The stimulus law requires employers to send former workers who qualify for COBRA a notice of eligibility. But if you haven't gotten that, you can call your former employer to make sure you are signed up for coverage. In addition, some states may have their own version of reduced health care, including California

Read moreBest tax software for 2021


The latest stimulus law made COBRA health insurance plans far more affordable through December. 

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$1,800 maximum per person: Stimulus check recovery rebate credit

While most people got their first and second stimulus checks automatically, some did not due to IRS errors or their status as tax nonfilers (which often includes those who are retired, veterans or part of the SSI and SSDI programs). If you didn't receive the full amount that you were owed from the first check (up to $1,200) or the second check (up to $600), or were missing money for any of your dependents, you can claim that money on your 2020 tax return. This is called a recovery rebate credit -- here's how to file for it. You'll have to file a return to get this credit even if you don't usually file taxes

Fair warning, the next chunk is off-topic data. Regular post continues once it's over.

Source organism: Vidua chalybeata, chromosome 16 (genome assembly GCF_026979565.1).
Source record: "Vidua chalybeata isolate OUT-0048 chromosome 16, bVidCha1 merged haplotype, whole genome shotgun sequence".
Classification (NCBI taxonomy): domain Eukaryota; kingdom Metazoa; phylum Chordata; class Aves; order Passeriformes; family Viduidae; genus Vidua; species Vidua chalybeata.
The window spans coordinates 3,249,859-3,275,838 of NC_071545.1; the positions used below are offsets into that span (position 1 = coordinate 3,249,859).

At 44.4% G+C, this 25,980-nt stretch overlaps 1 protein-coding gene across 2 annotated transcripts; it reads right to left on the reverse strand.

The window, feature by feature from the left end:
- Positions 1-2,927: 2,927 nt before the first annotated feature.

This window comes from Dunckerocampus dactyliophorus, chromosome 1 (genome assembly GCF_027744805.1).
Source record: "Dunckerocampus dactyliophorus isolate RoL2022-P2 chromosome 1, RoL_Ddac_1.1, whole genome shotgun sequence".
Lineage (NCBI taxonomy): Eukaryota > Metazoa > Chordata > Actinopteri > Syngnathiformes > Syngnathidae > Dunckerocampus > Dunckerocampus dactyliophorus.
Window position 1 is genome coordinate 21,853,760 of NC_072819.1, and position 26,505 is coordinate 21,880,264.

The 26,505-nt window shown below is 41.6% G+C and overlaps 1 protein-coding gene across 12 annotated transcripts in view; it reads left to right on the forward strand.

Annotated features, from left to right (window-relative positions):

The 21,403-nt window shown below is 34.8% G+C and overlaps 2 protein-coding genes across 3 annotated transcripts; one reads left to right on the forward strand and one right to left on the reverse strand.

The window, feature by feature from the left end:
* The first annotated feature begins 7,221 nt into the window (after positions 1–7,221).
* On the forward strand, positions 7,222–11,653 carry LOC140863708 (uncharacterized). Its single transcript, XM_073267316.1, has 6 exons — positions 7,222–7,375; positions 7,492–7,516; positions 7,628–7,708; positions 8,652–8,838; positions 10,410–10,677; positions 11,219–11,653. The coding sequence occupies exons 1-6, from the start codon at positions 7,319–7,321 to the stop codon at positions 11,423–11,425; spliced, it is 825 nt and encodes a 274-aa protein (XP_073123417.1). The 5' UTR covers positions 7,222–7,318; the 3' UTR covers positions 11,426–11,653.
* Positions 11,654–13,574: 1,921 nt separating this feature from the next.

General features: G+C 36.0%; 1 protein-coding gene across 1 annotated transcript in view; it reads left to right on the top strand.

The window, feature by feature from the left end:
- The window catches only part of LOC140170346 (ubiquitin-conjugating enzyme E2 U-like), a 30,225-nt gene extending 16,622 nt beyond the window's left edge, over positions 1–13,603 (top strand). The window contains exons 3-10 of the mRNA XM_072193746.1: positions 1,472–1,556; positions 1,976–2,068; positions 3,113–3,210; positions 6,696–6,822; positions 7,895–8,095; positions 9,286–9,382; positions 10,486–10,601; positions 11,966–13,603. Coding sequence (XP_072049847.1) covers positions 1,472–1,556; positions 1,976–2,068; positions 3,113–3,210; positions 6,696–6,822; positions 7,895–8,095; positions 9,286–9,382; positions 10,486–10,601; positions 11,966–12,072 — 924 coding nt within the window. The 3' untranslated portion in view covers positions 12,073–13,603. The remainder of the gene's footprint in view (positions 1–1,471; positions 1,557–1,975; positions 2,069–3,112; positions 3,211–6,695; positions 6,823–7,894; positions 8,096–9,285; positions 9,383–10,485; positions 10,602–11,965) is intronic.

Watch this: Stimulus check 3: How much money you'll get

$6,660 maximum per family: Earned income tax credit

Designed to benefit people with lower incomes, the earned income tax credit can reduce your taxable income and wages. Under the Taxpayer Certainty and Disaster Tax Relief Act of 2020, part of the December coronavirus relief package, you can use your 2019 or 2020 amount of earned income to calculate your tax credit for 2020 -- a potentially important provision for people who lost their jobs during the pandemic. 

Eligibility for EITC depends on your adjusted gross income, filing status (single, head of household, widowed or married) and number of dependents claimed. Here are the income requirements needed to qualify for the earned income tax credit this year, according to the IRS:

Tax year 2020 income requirements to claim the earned income tax credit

Children or Relatives ClaimedMaximum AGI (filing as Single, Head of Household or Widowed)Maximum AGI (filing as Married Filing Jointly)
0 $15,820$21,710
1 $41,756$47,646
2 $47,440$53,330
3 $50,594$56,844

If you meet those income requirements, here's how much money you can claim for the earned income tax credit on your 2020 tax return: 

  • No qualifying children: $538
  • One qualifying child: $3,584
  • Two qualifying children: $5,920
  • Three or more qualifying children: $6,660

Note that if you claim this credit the IRS may request additional information, which could result in your refund being delayed.

$3,600 maximum per dependent: Child tax credit